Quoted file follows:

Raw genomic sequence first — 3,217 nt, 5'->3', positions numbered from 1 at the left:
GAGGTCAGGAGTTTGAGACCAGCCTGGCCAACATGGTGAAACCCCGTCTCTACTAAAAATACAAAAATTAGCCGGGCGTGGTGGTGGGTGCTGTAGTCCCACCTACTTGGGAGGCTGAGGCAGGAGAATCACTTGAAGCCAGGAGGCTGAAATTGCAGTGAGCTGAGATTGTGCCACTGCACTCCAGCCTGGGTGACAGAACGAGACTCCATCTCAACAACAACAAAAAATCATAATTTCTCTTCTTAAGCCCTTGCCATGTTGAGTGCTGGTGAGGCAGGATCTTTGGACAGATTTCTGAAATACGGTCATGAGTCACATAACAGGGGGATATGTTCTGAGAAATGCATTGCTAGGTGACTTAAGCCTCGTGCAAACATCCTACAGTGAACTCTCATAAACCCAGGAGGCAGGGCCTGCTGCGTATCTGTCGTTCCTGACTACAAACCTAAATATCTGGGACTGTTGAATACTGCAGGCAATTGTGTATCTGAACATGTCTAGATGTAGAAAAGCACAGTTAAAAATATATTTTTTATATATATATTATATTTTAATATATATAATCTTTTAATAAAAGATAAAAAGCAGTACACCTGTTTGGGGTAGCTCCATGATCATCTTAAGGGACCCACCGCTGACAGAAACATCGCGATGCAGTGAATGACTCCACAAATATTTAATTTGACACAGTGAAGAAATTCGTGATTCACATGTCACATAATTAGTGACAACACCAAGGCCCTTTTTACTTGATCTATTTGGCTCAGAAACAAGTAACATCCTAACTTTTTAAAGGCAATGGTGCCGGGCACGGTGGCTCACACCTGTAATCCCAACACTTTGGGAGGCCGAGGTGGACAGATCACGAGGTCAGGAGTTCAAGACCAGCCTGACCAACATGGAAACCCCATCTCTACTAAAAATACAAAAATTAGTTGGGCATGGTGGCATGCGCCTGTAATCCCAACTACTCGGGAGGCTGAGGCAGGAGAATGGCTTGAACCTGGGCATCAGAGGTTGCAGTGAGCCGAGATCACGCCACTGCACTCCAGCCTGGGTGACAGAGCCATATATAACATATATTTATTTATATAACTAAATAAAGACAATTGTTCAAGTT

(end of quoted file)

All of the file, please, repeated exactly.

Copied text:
Raw genomic sequence first — 3,217 nt, 5'->3', positions numbered from 1 at the left:
GAGGTCAGGAGTTTGAGACCAGCCTGGCCAACATGGTGAAACCCCGTCTCTACTAAAAATACAAAAATTAGCCGGGCGTGGTGGTGGGTGCTGTAGTCCCACCTACTTGGGAGGCTGAGGCAGGAGAATCACTTGAAGCCAGGAGGCTGAAATTGCAGTGAGCTGAGATTGTGCCACTGCACTCCAGCCTGGGTGACAGAACGAGACTCCATCTCAACAACAACAAAAAATCATAATTTCTCTTCTTAAGCCCTTGCCATGTTGAGTGCTGGTGAGGCAGGATCTTTGGACAGATTTCTGAAATACGGTCATGAGTCACATAACAGGGGGATATGTTCTGAGAAATGCATTGCTAGGTGACTTAAGCCTCGTGCAAACATCCTACAGTGAACTCTCATAAACCCAGGAGGCAGGGCCTGCTGCGTATCTGTCGTTCCTGACTACAAACCTAAATATCTGGGACTGTTGAATACTGCAGGCAATTGTGTATCTGAACATGTCTAGATGTAGAAAAGCACAGTTAAAAATATATTTTTTATATATATATTATATTTTAATATATATAATCTTTTAATAAAAGATAAAAAGCAGTACACCTGTTTGGGGTAGCTCCATGATCATCTTAAGGGACCCACCGCTGACAGAAACATCGCGATGCAGTGAATGACTCCACAAATATTTAATTTGACACAGTGAAGAAATTCGTGATTCACATGTCACATAATTAGTGACAACACCAAGGCCCTTTTTACTTGATCTATTTGGCTCAGAAACAAGTAACATCCTAACTTTTTAAAGGCAATGGTGCCGGGCACGGTGGCTCACACCTGTAATCCCAACACTTTGGGAGGCCGAGGTGGACAGATCACGAGGTCAGGAGTTCAAGACCAGCCTGACCAACATGGAAACCCCATCTCTACTAAAAATACAAAAATTAGTTGGGCATGGTGGCATGCGCCTGTAATCCCAACTACTCGGGAGGCTGAGGCAGGAGAATGGCTTGAACCTGGGCATCAGAGGTTGCAGTGAGCCGAGATCACGCCACTGCACTCCAGCCTGGGTGACAGAGCCATATATAACATATATTTATTTATATAACTAAATAAAGACAATTGTTCAAGTT